RV Tourist

Tips, Tools, and Stories


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I want to tell you a bit about RV Tourist: Tips, Tools, and Stories. It is your one-volume resource for RV travel, whether you’re experienced, a beginner, or only dreaming about using an RV. Unlike other books that focus on just one or two aspects of the RV lifestyle, RV Tourist addresses a variety of crucial questions:

Is there an alternative to panic when you step onto the RV sales lot and see 478 rigs, in four basic styles and several brands, each of which has nineteen choices regarding length, style, layout, add-ons, and so forth?

What do you do when you have absolutely no idea where you are, and the cat has batted the map off the console and is napping on it?

What’s the correct reaction to opening the sewer dump gate … and discovering the dump hose connection wasn’t secure?

How do you plan when it’s almost vacation time, and you can go anywhere on our vast continent?

What do you do with sixteen rolls of developed film and all those happy memories?

Why do I think I can help you with these questions? Well, I have been traveling in some sort of recreational vehicle since the 1950s. My family car-camped, then bought a small trailer which we pulled with a Ford station wagon. My husband and I camped in our car, and I bought a self-contained RV in 1997. During those decades I’ve visited Canada, Mexico, and every state except Hawaii—I just can’t figure out how to drive there! My parents and I kept extensive notes on each stop, which form the basis of many of the narratives in the book. I generally travel alone, except for my pets, so I have fully experienced most of the joys and pitfalls of RV life on the road.

I’ve been writing about my RV experiences, with a good response from editors and readers. Some chapters of RV Tourist: Tips, Tools, and Stories were printed in similar form in RVing Women and Highways:

“Warning, Will Robinson! Planning Your Worst Trip Ever” as “How-to Guide for Planning Your Worst Trip Ever” (RVing Women, vol. 15 #5, Sept/Oct 2005);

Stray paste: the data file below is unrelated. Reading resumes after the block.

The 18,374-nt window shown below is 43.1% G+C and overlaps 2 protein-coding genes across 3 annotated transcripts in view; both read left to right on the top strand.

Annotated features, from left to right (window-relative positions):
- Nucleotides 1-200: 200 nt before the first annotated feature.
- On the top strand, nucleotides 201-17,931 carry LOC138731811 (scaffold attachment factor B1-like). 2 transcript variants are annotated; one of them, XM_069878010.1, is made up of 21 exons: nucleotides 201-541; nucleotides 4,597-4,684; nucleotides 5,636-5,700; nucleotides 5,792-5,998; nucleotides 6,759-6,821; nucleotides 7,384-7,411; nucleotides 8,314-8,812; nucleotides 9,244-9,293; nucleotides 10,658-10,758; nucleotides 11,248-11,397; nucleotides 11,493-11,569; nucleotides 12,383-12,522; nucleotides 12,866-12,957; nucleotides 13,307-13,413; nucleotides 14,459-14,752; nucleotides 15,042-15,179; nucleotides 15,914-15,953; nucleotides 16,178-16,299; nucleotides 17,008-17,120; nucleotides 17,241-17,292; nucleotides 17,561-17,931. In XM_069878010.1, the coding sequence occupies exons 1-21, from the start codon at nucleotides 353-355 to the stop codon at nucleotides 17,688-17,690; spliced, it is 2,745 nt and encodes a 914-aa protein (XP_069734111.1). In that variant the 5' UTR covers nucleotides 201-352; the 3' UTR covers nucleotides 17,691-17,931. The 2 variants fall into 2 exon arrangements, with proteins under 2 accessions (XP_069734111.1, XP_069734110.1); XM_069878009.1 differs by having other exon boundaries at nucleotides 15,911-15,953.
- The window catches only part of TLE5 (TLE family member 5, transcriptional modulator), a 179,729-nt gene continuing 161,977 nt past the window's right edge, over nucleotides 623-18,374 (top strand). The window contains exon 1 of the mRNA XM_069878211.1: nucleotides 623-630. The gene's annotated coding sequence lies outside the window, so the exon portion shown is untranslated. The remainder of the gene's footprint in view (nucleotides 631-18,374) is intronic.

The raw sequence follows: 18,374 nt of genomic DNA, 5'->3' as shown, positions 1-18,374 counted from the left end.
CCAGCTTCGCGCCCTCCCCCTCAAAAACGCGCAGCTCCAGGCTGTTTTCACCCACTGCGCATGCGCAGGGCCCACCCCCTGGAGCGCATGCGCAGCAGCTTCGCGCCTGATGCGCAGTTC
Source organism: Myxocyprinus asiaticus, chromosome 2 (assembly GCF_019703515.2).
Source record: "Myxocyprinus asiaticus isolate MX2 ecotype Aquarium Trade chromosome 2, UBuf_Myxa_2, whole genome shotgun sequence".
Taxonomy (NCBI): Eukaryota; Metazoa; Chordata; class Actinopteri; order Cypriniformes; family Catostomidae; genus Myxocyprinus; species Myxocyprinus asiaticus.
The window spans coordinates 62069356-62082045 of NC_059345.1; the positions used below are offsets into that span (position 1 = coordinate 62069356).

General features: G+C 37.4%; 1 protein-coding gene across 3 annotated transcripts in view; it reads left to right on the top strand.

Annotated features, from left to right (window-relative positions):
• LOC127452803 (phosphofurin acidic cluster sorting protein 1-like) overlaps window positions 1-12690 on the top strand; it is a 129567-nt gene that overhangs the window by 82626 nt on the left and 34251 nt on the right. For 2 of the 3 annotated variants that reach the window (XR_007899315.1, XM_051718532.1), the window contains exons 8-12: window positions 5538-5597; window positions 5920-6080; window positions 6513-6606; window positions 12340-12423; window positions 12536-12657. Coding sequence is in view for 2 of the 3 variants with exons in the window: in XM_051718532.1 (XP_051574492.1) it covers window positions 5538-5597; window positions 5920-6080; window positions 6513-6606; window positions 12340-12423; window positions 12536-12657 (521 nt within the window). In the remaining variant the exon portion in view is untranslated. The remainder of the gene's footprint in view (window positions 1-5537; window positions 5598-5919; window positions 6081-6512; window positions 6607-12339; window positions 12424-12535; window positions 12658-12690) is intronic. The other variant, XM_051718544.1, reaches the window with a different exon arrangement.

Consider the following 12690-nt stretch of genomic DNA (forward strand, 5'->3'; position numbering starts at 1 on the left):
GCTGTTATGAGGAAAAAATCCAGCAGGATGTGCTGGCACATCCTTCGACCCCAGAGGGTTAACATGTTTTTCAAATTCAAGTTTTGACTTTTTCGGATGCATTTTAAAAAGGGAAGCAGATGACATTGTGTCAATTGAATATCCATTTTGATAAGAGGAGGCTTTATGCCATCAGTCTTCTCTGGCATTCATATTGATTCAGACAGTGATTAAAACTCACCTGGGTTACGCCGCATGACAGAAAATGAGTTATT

“Magic RV” as “Traveling in a Magic RV with Dolphin and Lady” (RVing Women, vol. 15 #5, Sept/Oct 2005);

“Early Trailering Experiences—Historical Perspective: The Reluctant Draggin” excerpted as “Getting Started” (Highways, vol. 40 #11, Good Sam Club, 2006, p. 85).

Of course, RV Tourist gives you much more than I could fit into a few magazine articles, providing information and stories about the following:

• Technical issues (choosing a rig, connecting to campground utilities, backing and parking, dealing with fuel and power, organizing supplies),

• Itinerary planning (identifying vacation styles and goals, deciding where to go, designing local and longer trips),

• Campgrounds (choosing the right one, getting the most from your campground, coping with neighbors),

• Safety (not getting lost, traveling with a disability, traveling alone),

• Companions (traveling with friends, children, and pets), and

• Personal pleasure (what the lifestyle is like, how to find a church, how to make a memory book).

The five sections of RV Tourist cover Getting Started, Planning, Safety, Living with Others, and “That Was Fun—Now What?” which suggests easy ways to make a scrapbook of your trip. Within each section are several different types of chapters:

—Toolbox chapters give specific, detailed information on a topic; each ends with a Tools checklist as a summary. My Toolbox chapters are full of stories that show you my mistakes, so you don’t have to repeat them.

—TIPS help smooth your way through common problems in a concise manner.

—Trip Commentaries discuss one of my trips or a portion of a trip, illustrating and applying what I’ve learned about the subject.

—Side Trips are vignettes or meditations, giving a different view of the topic.

—Historical Perspectives look back across half a century of RVing experiences.

There’s even a glossary of RV terms, so you know what I’m talking about. Resource Materials and Contact Information for places, people, and references in the book form Appendices B and C. And a comprehensive Index allows you to find information, places, and people I’ve mentioned. The Tools and TIPS are collected in Appendix A.

You’ll meet my dog and cat, Lady and Dolphin, and my RVs, the Reluctant Draggin’, the Travelin’ Tortoise, and the Meandering Moose. I hope you will have fun wandering around North America with us.

Are there other books out there to help you get into the RV lifestyle? Yes, but mine is different because you get all the information in one volume, it’s more than just a set of checklists, and my stories give practical applications of what I’m talking about. With resource and contact information, plus a full index, you won’t have to spend your time and money figuring it all out on your own.

My stories of half-a-century of RV travels will give you useful information, make you chuckle, and show what I’m saying, because—trust me—I’ve done all this. I’ve been lost, traveled with friends, spent $4.20 for a gallon of gas, continued to travel in spite of serious hip pain, and made simple scrapbooks so I can remember the fun I had.

RV Tourist is perfect if you are looking for your first RV,

are wondering what RV life is like,

have been traveling in an RV but want to do and see more,

or, of course, if you just enjoy reading good stories!

And in return, please let me know about your travel adventures. I’d love to hear from you: [email protected]

 

Elsi



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